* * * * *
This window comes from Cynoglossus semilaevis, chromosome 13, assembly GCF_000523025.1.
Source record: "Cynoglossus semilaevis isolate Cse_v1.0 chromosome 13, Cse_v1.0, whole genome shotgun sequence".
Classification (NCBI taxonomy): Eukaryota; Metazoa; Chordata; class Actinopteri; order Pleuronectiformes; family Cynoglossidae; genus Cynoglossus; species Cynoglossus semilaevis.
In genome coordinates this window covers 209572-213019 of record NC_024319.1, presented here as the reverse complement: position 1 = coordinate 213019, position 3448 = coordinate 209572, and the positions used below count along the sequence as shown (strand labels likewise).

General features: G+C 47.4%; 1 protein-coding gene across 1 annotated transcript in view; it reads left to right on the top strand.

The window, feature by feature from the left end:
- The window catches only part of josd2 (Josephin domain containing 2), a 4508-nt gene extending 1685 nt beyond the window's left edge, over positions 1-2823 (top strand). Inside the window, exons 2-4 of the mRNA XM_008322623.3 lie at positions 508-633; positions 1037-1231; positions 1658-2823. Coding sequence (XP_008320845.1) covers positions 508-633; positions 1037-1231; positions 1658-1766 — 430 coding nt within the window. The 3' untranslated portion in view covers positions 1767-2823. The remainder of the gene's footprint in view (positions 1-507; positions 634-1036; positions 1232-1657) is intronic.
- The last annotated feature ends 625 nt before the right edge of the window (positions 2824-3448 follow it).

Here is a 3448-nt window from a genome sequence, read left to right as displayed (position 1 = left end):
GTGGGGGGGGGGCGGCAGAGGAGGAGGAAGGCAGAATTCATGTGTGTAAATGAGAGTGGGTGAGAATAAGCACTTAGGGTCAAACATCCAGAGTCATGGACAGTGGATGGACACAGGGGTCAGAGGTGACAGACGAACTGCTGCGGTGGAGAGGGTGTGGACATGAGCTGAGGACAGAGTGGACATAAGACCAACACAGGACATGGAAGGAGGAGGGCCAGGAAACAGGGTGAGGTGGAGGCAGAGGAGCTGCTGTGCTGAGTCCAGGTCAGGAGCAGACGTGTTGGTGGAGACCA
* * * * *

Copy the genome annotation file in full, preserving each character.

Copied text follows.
This window comes from Cynoglossus semilaevis, chromosome 13, assembly GCF_000523025.1.
Source record: "Cynoglossus semilaevis isolate Cse_v1.0 chromosome 13, Cse_v1.0, whole genome shotgun sequence".
Classification (NCBI taxonomy): Eukaryota; Metazoa; Chordata; class Actinopteri; order Pleuronectiformes; family Cynoglossidae; genus Cynoglossus; species Cynoglossus semilaevis.
In genome coordinates this window covers 209572-213019 of record NC_024319.1, presented here as the reverse complement: position 1 = coordinate 213019, position 3448 = coordinate 209572, and the positions used below count along the sequence as shown (strand labels likewise).

General features: G+C 47.4%; 1 protein-coding gene across 1 annotated transcript in view; it reads left to right on the top strand.

The window, feature by feature from the left end:
- The window catches only part of josd2 (Josephin domain containing 2), a 4508-nt gene extending 1685 nt beyond the window's left edge, over positions 1-2823 (top strand). Inside the window, exons 2-4 of the mRNA XM_008322623.3 lie at positions 508-633; positions 1037-1231; positions 1658-2823. Coding sequence (XP_008320845.1) covers positions 508-633; positions 1037-1231; positions 1658-1766 — 430 coding nt within the window. The 3' untranslated portion in view covers positions 1767-2823. The remainder of the gene's footprint in view (positions 1-507; positions 634-1036; positions 1232-1657) is intronic.
- The last annotated feature ends 625 nt before the right edge of the window (positions 2824-3448 follow it).

Here is a 3448-nt window from a genome sequence, read left to right as displayed (position 1 = left end):
GTGGGGGGGGGGCGGCAGAGGAGGAGGAAGGCAGAATTCATGTGTGTAAATGAGAGTGGGTGAGAATAAGCACTTAGGGTCAAACATCCAGAGTCATGGACAGTGGATGGACACAGGGGTCAGAGGTGACAGACGAACTGCTGCGGTGGAGAGGGTGTGGACATGAGCTGAGGACAGAGTGGACATAAGACCAACACAGGACATGGAAGGAGGAGGGCCAGGAAACAGGGTGAGGTGGAGGCAGAGGAGCTGCTGTGCTGAGTCCAGGTCAGGAGCAGACGTGTTGGTGGAGACCA